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Phylogeny matters: revisiting ‘a comparison of bats and rodents as reservoirs of zoonotic viruses’

Introduction

In recent years, viruses carried by wild mammals have caused a number of severe human outbreaks (e.g. severe acute respiratory syndrome (SARS), Ebola, Rabies). These zoonotic, or species jumping, pathogens account for the majority of emerging infectious diseases worldwide, taxing global economies and causing significant human hardship. Among groups of mammalian species capable of carrying zoonotic viruses, bats (order Chiroptera) receive substantial attention. They act as reservoirs for pathogens such as, but not limited to, SARS, Middle Eastern respiratory syndrome coronavirus (MERS), Nipah, Hendra, Marburg, Ebola and Rabies [5–12]. The propensity of this mammalian group to host chronic and persistent viral infections, with few overt signs of disease, may make bats unique in their role as viral reservoirs [13–15]. Several studies have sought to identify ecological traits that explain patterns of viral diversity in bats [16–20] and have compared bats to other reservoir groups. Although this body of work has sometimes yielded conflicting results about the importance of different ecological traits in driving patterns of viral diversity, it strongly indicates that bats are indeed ‘special’: they host more viruses per species than most other major mammalian orders, including rodents.

One of the first attempts to assess the idea that bats are unique as reservoirs for zoonotic viruses was a now widely cited study published by Luis et al. in 2013 (hereafter referred to as Luis et al.). The authors compiled data on viruses hosted by bats, which they then compared to data for rodents, another major zoonotic reservoir group. Luis et al. examined which aspects of host ecology explained the propensity of bat and rodent species to carry zoonotic viruses using a trait-based phylogenetic comparative approach. This study provides key support for the idea that bats are special as zoonotic reservoirs, because they host more zoonotic viruses per species than rodents. It also identifies key bat ecological traits that correlate with increased zoonotic viral diversity, e.g. bat species with smaller litters, larger body masses, greater longevity, more litters per year and geographical distributions overlapping with many other bat species (sympatry) carry a greater number of zoonotic viruses. It has since provided the basis for additional studies (e.g.) and has informed and strengthened our understanding of bats as unique viral reservoirs.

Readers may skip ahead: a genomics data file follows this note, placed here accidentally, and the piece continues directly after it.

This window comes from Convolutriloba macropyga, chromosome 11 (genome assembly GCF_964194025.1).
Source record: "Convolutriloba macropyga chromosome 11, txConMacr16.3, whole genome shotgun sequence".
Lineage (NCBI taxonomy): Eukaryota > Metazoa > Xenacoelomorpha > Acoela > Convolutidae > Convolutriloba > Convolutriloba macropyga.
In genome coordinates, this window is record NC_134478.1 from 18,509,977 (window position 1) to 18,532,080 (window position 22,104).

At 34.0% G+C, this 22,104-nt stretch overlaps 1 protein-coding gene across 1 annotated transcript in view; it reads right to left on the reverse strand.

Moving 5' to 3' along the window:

In interspecies comparisons, phylogenetic methods have become commonplace to control for the statistical non-independence of species due to shared common ancestry. Closely related species tend to share similar traits and some outcome of interest (e.g. pathogen diversity) could be improperly ascribed to those shared traits if phylogenetic relationships among species are not accounted for during analyses. Although the presence of phylogenetic signal (i.e. the degree to which trait variation is predicted by relatedness [26–28]) in species' traits and across clades is not ubiquitous, previous work has shown strong links between phylogeny and pathogen diversity in other mammalian groups. Intriguingly, however, Luis et al. found that phylogeny explained little of the residual variation in their models predicting viral diversity in bats and rodents. The authors note that this was surprising, considering the strength of phylogenetic signal in other species’ traits. Although the presence of phylogenetic signal in individual traits does not necessitate phylogenetic non-independence of the residuals in a regression model, the lack of effect of phylogeny in is unexpected given its importance in other bat comparative studies (e.g. [33–36]). Additionally, phylogeny has been shown to predict patterns of viral sharing among bat species. Therefore, considering the strong ties between host species' relatedness and viral transitions, phylogeny may still be expected to explain some of the residual variation in models predicting viral diversity.

Given the importance of phylogeny in other comparative studies involving bats, and the lack of phylogenetic signal found by Luis et al., we reanalysed the data used in their study, applying more recent comparative methodologies and phylogenies. Luis et al. used phylogenetic generalized least-squares regression (PGLS), implemented with the Bininda-Emonds et al. phylogeny (hereafter referred to as BE), to examine trait correlates of viral diversity in bats and rodents. We also implemented PGLS, but first considered how controlling for phylogeny during preliminary data transformations (i.e. principal component analysis (PCA)) impacts the variation explained in correlated life-history traits. Using our phylogenetic principal components, we then re-ran all analyses presented in Luis et al. using the same BE phylogeny. However, given that the BE phylogeny contains several polytomies (i.e. species relationships that are not fully resolved into dichotomies) and that topological inaccuracies can impact comparative methods, we also re-ran all PGLS models using more recent phylogenies for both bats and rodents that resolve these polytomies. We hypothesized that the use of phylogenetic PCAs and incorporation of updated phylogenies would reveal an effect of phylogeny in models examining ecological trait correlates of viral diversity in bats and rodents. Further, we hypothesized that changes in the amount of residual variation explained by phylogeny could shift the relative importance of ecological traits that predict viral richness in these groups.